Well, when I approach the primer of propositional logic, it usually begins with describing the syntax of the language, i.e.,

1. specifying the set PROP of propositional variables and the logical connectives to be used in the study;

2. specifying the rules about how to construct the propositional formulas.

Accompanying such description is the assumption (made by the instructor or the author of the book) that the set PROP in the study will be

**denumerable**(so the resulted propositional language is said to be denumerable). Then comes a sentence that irritates me: the study can be easily generalized to the uncountable language (the language with an uncountable set PROP).

I've been wondered about that word,

*easily*. I know that the big metatheorems (Completeness, Compactness) and other minor metatheorems still hold in the uncountable case. A slight distinction between the two versions of languages perhaps lies in a proof of Lindenbaum's theorem ("a consistent set of formulas can be extended to a complete theory"), where in the uncountable language, Zorn's lemma must be invoked, wheareas nothing subtle happens in the denumerable case. But is it all that? Does the word

*easily*mean there's no more subtle issue, those worth mentioning issue, lurking behind the careful analysis of the two versions of languages? The following are some examples of what I've been curious about:

1. The cardinality of the set FORM of propositional formulas in the uncountable language.

2. The number of truth assignments (any function fROP--->{0,1}) in the uncountable language.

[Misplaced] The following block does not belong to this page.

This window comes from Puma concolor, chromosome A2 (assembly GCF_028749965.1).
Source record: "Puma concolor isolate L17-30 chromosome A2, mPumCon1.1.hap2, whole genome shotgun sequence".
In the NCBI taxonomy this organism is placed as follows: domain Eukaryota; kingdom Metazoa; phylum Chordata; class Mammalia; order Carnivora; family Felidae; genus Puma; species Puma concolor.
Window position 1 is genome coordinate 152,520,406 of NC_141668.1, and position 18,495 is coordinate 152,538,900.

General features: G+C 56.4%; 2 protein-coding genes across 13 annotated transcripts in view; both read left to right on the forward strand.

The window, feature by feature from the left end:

3. The notion of independent axiomatizability in the uncountable language. A well-known theorem is that any set (finite or denumerable) of propositional formulas is independently axiomatizable.

(A set S of formulas is independently axiomatizable if S=Cn(T) for some independent set T of formulas, where Cn(T) denotes the set of formulas semantically implied by T.)

Is anyone has an idea or can explain me about this?

PS. What makes me strongly believe that there must be some "non-easy" distinctions between different languages built up from different choices of PROP comes from my study of the Lindenbaum-Tarski algebra of propositional language. On the study, I paid my attention to the case where the propositional languages are finite and denumerable, respectively. What I obtained is that in the denumerable language (which every one and every textbook are so delighted to work with), the Lindenbaum-Tarski algebra is an atomless, denumerable, free Boolean algebra. But believe it or not, when I restricted the study to language built up from the finite set PROP, the algebra turns out to be an atomic, finite, free Boolean algebra! (I'm sorry for not explaining the definitions of the Lindenbaum-Tarski algebra, atomless Boolean algebras, atomic Boolean algebras, free Boolean algebras. These can be "easily" found in Google.) I'm still wondering what the Lindenbaum-Tarski algebra will turn to be when I assume that PROP is uncountable!